Sunderland City Council has listened to local people and made changes to the city’s final draft of its Core Strategy and Development Plan, which looks at jobs, business growth, transport links and housing needs in the city from now until 2033.
More than five thousand people gave their thoughts and comments about the draft local plan at a series of consultation events across the city in 2017.
All of the comments have been read, and many significant changes have been made to the final draft, which goes to the City Council’s Cabinet committee at the end of May.
Key issues centred on the Green Belt, gypsy and travellers’ sites, housing density and city centre growth and these have all been considered.
Major changes include reducing the number of development sites in the Green Belt from 15 to 11.
The sites that are no longer proposed to be removed from the Green Belt are West Park, Glebe House Farm, Offerton, and Peareth Hall, Springwell.
The Plan also proposes to designate open countryside and Settlement Breaks to protect them from inappropriate development.
No potential stop over site for gypsies has been identified in the final draft. The first draft mentioned three such sites. Instead the council will be progressing an unauthorised encampment policy.
The plan has reduced the numbers of homes to be built from 768 a year to 745 a year. Ninety per cent of growth will be in the existing urban area.
The city is ranked in the top five per cent of local authorities for the quality of the living environment, and 91% of residents are satisfied with their current accommodation.
There will be a strong hot food takeaway policy for new hot food takeaways to address the large number of such businesses in the city, which will seek to balance the range of shops, strengthen the vibrant 24-hour city centre, and boost healthy food choices for its residents.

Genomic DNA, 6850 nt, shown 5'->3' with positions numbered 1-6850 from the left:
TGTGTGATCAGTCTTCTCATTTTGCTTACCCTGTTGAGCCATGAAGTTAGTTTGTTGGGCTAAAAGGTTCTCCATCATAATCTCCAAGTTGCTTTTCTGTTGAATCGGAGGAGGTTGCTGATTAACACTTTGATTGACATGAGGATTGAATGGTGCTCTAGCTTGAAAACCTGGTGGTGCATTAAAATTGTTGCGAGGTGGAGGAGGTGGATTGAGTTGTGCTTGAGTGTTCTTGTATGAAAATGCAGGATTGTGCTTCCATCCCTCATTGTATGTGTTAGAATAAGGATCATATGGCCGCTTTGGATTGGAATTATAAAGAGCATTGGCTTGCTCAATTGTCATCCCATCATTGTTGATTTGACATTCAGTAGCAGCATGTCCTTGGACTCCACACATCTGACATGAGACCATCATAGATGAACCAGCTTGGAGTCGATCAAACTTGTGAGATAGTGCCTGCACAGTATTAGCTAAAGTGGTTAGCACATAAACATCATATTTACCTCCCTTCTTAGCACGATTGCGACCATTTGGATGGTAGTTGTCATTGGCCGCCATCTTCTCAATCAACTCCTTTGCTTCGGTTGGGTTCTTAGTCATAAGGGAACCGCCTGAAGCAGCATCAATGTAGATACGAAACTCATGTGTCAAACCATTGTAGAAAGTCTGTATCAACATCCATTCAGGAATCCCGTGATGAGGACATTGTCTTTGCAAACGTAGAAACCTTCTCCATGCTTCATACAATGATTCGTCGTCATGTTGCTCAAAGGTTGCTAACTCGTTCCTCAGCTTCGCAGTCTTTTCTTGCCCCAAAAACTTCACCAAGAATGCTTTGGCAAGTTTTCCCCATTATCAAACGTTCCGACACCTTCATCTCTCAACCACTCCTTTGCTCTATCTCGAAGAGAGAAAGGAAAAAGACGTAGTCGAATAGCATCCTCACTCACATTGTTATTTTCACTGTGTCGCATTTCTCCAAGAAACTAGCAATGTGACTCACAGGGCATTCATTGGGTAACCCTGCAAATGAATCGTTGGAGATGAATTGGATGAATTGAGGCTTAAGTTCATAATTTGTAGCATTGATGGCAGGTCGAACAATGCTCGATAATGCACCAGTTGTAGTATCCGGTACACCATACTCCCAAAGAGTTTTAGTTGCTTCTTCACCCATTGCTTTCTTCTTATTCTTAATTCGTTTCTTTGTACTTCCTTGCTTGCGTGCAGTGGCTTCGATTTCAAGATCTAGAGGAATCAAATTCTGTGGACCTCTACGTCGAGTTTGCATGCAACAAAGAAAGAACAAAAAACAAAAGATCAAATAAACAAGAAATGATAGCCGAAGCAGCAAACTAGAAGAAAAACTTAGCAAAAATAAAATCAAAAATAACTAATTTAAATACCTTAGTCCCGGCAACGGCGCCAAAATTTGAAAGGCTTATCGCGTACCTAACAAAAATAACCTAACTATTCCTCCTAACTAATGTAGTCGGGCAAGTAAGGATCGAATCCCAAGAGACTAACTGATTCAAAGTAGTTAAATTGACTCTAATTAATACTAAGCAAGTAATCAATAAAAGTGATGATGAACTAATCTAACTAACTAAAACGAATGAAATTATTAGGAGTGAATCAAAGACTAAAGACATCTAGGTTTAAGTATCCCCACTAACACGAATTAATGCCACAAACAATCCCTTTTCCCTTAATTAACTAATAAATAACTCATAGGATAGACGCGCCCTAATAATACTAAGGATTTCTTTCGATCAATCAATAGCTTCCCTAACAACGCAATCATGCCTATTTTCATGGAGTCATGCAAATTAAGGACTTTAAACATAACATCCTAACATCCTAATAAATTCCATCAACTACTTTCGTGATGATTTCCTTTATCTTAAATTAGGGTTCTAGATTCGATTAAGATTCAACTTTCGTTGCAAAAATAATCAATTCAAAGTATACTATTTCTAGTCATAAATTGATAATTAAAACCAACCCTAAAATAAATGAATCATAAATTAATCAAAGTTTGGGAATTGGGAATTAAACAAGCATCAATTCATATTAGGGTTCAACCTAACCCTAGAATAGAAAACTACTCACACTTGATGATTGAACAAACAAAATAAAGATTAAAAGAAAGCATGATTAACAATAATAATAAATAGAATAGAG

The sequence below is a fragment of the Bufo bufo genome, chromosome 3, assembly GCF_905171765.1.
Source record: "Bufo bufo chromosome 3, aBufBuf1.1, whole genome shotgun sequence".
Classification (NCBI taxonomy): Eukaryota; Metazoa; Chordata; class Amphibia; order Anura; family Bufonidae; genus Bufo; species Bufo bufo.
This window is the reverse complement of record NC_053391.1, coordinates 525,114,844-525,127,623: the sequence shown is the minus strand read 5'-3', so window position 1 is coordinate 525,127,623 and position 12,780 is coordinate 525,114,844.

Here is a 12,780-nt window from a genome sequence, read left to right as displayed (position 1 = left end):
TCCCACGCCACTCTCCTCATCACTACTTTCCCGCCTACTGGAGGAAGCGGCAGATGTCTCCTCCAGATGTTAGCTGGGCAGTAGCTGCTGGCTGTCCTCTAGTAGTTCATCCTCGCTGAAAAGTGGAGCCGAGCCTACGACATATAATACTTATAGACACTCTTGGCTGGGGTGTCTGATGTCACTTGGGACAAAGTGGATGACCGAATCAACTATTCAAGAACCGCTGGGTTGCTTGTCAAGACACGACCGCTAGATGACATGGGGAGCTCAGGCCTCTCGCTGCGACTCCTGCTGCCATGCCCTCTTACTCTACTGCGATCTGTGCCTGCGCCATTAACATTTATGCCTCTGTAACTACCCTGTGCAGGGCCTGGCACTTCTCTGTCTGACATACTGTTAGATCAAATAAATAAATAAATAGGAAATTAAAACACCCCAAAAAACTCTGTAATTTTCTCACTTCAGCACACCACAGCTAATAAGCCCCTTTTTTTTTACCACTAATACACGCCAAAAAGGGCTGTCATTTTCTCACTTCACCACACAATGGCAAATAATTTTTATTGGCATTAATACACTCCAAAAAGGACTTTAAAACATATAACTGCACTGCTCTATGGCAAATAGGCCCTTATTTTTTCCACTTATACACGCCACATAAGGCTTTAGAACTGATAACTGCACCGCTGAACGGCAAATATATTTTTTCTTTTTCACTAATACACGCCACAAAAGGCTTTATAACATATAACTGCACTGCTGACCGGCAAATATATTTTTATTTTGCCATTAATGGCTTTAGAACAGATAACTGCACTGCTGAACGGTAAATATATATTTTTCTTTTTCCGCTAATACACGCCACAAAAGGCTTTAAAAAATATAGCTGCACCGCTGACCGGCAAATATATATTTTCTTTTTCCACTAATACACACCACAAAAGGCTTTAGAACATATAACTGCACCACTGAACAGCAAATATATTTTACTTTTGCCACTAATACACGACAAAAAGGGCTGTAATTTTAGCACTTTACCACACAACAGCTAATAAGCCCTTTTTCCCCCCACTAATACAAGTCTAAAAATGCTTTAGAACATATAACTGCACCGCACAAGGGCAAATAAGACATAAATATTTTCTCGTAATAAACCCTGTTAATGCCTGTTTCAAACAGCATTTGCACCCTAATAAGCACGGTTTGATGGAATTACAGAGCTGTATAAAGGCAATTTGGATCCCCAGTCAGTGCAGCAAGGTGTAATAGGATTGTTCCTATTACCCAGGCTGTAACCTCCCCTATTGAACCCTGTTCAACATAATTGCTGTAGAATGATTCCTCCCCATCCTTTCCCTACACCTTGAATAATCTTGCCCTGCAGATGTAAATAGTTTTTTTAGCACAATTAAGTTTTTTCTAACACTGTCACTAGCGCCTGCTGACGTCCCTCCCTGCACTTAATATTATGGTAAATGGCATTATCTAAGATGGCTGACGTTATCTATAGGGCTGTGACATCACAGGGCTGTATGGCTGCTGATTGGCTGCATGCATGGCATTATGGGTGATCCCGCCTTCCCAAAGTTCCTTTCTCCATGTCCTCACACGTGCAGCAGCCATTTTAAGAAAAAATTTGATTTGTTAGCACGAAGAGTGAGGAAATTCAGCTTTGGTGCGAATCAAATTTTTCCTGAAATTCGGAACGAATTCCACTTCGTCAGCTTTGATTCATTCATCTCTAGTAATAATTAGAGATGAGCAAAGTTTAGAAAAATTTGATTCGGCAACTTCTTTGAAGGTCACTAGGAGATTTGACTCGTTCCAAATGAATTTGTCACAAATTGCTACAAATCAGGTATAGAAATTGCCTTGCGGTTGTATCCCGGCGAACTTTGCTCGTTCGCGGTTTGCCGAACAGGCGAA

A detailed feedback report from the consultations of the first draft plan will be published online at the City Council website during the next consultation due to start 15 June 2018.
It will set out the range of views received during the consultation and summarise how these have been taken into account in the final version of the draft Plan.
The City Council puts a high priority on achieving an adopted Local Plan to clearly set out the city’s ambitions.
Cllr Graeme Miller, leader of Sunderland City Council, said: “Sunderland’s Local Plan will shape the city for the next decade and beyond.
“We have a fantastic city, and the Plan will create far-reaching opportunities for people who live and work here.
“We have challenging targets to reach and these will impact everyone across the city.
“We will carefully manage the development of the city as an attractive and sustainable place to live, putting a high quality of life, community wellbeing and local character to the forefront for generations to come.”
The Local Plan aims to deliver 13,410 new homes needed in Sunderland by 2033, while minimising any negative impact on the environment and local amenity.
It will also seek to provide at least 95 hectares of land to help create and support jobs.
Transport links will be improved with new strategic road infrastructure. The Plan backs the Metro expansion in Sunderland.
Improving the quality of life and community development are central to the Plan, with mobility, connectivity, health, wellbeing, skills and education all included in its wide-ranging remit.
The Sunderland Local Plan will ensure that the city’s growth is delivered in the right places and of the right quality to continue the transformation of Sunderland.
The Plan will ensure there is a strong framework to develop and protect the city’s land and property assets until 2033, and it will set parameters for growth.
All Local Planning Authorities have a statutory duty to prepare a Local Plan.
Once adopted, the Local Plan will be the starting point for determining planning applications.
It will set a clear strategy for bringing land forward to address needs in line with the presumption in favour of sustainable development.
The Local Plan is a priority for Sunderland, to plan for the homes, jobs and infrastructure local people need, and to give certainty and transparency to everyone who lives and works in the city as to how it will develop by 2033 and be well positioned to attract more funding and investment.
The purpose of the Local Plan is to create a sustainable, attractive, healthy and prosperous Sunderland where people love to live and businesses thrive.